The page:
I have a very large clay pot on my patio. It is challenging to fill so that it looks lush and full, primarily because it would take so much soil to do so. Also, since I am in a climate with freezing winters, I would have to empty it at the end of each season so the pot would not crack. I came up with this solution. I have a “saucer sled” – yes, the kind that kids like to go sledding on – that fits perfectly a few inches down into the pot. I fill this with dirt and plants. Regardless, I feel that height always adds more visual interest, so I stacked bricks in the center and placed an already potted plant atop the bricks. To secure it in place, I used a decorative garden stake that is pushed through the bottom of the potted plant. Be sure to leave just enough space between the bricks to hold the stake securely in place. Now at the end of the season, clean up is a cinch and the summertime results show a pot that looks overflowing and colorful.
Click on the post title to see my Amazon picks!
Well this is on of my ‘learn as you go’ type of posts. I’ve had gorgeous hollyhocks for a few years now (grown from seed originally!). They really are a showstopper by sheer size alone! Last year I noticed that the leaves started to become mottled just about at the same time that the flowers started appearing. I thought maybe it was just the lifecycle of the plant – obtaining its’ fruition and then dropping leaves as it slowly ends its cycle for the season. However, this year that started happening much earlier and it was much more invasive. I discovered the culprit is a rust fungus (Puccinia heterospora). It is very disfiguring and even though it does not destroy the plant, you’d almost rather it be gone that look at it. I am currently treating my plants with a fungicide. Not sure how I’ll do, but will update this post as I go along. Meanwhile, I have copied off some information from a site “Gardening Know How” below.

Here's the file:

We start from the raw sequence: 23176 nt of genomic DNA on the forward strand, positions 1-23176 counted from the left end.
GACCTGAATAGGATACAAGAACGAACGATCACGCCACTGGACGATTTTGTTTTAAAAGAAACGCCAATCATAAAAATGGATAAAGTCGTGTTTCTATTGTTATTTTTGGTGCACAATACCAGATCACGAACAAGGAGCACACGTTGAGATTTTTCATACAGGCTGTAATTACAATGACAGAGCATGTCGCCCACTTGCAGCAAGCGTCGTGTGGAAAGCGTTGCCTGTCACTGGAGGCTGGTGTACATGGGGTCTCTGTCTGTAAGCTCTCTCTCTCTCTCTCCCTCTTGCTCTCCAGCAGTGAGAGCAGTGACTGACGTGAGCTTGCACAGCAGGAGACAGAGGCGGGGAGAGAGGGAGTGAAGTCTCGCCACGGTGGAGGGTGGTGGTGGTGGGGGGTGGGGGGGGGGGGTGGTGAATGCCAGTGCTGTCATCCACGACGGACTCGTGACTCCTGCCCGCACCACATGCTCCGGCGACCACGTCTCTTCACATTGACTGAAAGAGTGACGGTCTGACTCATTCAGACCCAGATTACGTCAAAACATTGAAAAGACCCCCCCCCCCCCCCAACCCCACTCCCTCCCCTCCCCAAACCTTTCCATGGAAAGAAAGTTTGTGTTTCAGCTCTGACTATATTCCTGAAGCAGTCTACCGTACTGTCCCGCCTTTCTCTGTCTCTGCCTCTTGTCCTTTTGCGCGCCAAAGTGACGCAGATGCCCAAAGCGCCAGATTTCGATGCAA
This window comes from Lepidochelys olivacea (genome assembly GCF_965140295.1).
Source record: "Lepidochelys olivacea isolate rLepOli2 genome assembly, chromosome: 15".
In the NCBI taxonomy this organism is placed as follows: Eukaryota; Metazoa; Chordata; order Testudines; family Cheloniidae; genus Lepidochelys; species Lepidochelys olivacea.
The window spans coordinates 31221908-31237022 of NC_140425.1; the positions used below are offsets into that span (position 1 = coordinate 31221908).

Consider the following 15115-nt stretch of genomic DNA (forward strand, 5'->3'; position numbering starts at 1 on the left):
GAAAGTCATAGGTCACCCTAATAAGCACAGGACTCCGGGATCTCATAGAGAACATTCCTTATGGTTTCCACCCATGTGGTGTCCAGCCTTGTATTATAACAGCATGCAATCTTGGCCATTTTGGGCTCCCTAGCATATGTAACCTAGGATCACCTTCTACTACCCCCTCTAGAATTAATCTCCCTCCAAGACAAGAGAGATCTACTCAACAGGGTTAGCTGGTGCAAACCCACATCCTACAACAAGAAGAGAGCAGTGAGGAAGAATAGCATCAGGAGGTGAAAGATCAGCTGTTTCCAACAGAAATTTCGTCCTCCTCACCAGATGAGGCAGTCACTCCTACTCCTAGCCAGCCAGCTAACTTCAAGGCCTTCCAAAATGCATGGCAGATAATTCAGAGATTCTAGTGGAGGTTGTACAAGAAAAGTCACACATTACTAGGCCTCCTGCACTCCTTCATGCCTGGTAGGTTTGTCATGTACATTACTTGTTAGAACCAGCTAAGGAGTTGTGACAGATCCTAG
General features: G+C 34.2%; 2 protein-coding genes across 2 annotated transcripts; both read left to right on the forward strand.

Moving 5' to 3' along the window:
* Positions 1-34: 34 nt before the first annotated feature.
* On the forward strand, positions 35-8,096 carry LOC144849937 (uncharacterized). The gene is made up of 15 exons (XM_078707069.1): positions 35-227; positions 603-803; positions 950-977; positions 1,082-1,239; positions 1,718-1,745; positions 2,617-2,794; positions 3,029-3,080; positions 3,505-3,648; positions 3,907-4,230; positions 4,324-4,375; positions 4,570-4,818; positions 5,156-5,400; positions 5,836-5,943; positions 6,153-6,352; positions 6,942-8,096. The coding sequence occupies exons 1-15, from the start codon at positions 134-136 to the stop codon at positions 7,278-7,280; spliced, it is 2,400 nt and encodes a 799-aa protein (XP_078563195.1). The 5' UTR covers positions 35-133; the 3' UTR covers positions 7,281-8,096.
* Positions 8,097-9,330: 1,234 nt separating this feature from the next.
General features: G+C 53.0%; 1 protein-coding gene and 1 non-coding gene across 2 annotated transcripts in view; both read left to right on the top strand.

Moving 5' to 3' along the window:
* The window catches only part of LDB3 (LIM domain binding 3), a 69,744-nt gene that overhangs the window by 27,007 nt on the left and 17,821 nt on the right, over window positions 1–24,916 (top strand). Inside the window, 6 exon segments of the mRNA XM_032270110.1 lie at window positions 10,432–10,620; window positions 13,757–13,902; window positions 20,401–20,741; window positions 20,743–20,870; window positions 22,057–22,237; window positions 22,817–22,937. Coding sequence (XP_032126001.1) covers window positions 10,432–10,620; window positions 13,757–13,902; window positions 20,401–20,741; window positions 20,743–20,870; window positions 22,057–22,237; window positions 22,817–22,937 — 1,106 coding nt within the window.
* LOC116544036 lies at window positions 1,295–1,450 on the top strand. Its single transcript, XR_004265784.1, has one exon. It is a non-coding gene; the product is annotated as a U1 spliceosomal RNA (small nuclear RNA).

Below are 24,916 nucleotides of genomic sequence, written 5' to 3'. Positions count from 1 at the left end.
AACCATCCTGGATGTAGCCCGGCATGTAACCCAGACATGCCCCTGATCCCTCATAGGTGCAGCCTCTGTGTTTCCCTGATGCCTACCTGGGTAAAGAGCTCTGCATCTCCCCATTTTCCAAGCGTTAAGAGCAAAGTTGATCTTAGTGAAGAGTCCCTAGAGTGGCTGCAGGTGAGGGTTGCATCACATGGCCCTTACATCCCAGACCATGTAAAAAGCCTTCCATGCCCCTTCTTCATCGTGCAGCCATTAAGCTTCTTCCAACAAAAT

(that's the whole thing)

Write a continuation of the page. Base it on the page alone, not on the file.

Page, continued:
What is Hollyhock Rust?
Caused by the fungus Puccinia heterospora, hollyhock rust is a disfiguring disease that infects members of the Alcea (hollyhock) family. It begins as yellow spots on top of the leaves with rusty pustules on the undersides.
Over time the spots can grow together and destroy large sections of the leaves, causing them to die and drop off. At this point, the stems may also develop spots. Although the plant may not die, you may want to put hollyhocks with rust fungus out of their misery because of the severe disfigurement.
Does hollyhock rust spread to other plants? Yes, it does! It only spreads to other members of the Alcea family, so most of your other garden plants are safe. There are mallow weeds that are members of the family that can act as a host reservoir for the disease, so it’s best to keep weeds away from hollyhocks.
Hollyhock rust disease occurs anywhere you find hot, humid temperatures. This is especially true in the southeast where these conditions persist throughout most of the summer. Below are some hollyhock rust treatments to try. Bear in mind that you’ll have more success if you employ several of these strategies at once.
When you first notice rust spots, pick off the leaves and either burn them or seal them in a plastic bag and discard them.
- Keep the soil around the plants free of debris, and keep the garden weed free.
- Spread a thick layer of mulch under the plants to prevent last year’s spores from re-emerging.
- Water the soil rather than the leaves. If possible, use a soaker hose so the soil won’t splatter onto the leaves. If you must use a spray of water, direct the spray at the ground and water early in the day so that the leaves that get wet will dry completely before sundown.
- Make sure the plants have good air circulation. They look great growing up against a wall, but the air can’t circulate around them and moisture builds up.
- Cut down hollyhock plants at the end of the season and burn or bury the debris.
This has always been one of my favorite little books. It is full of delightful little illustrations and garden advice. The drawings are so charming and whimsical, I never tire of looking at it. Despite having been published years ago, it is still available. Click on the post title for a link where to purchase.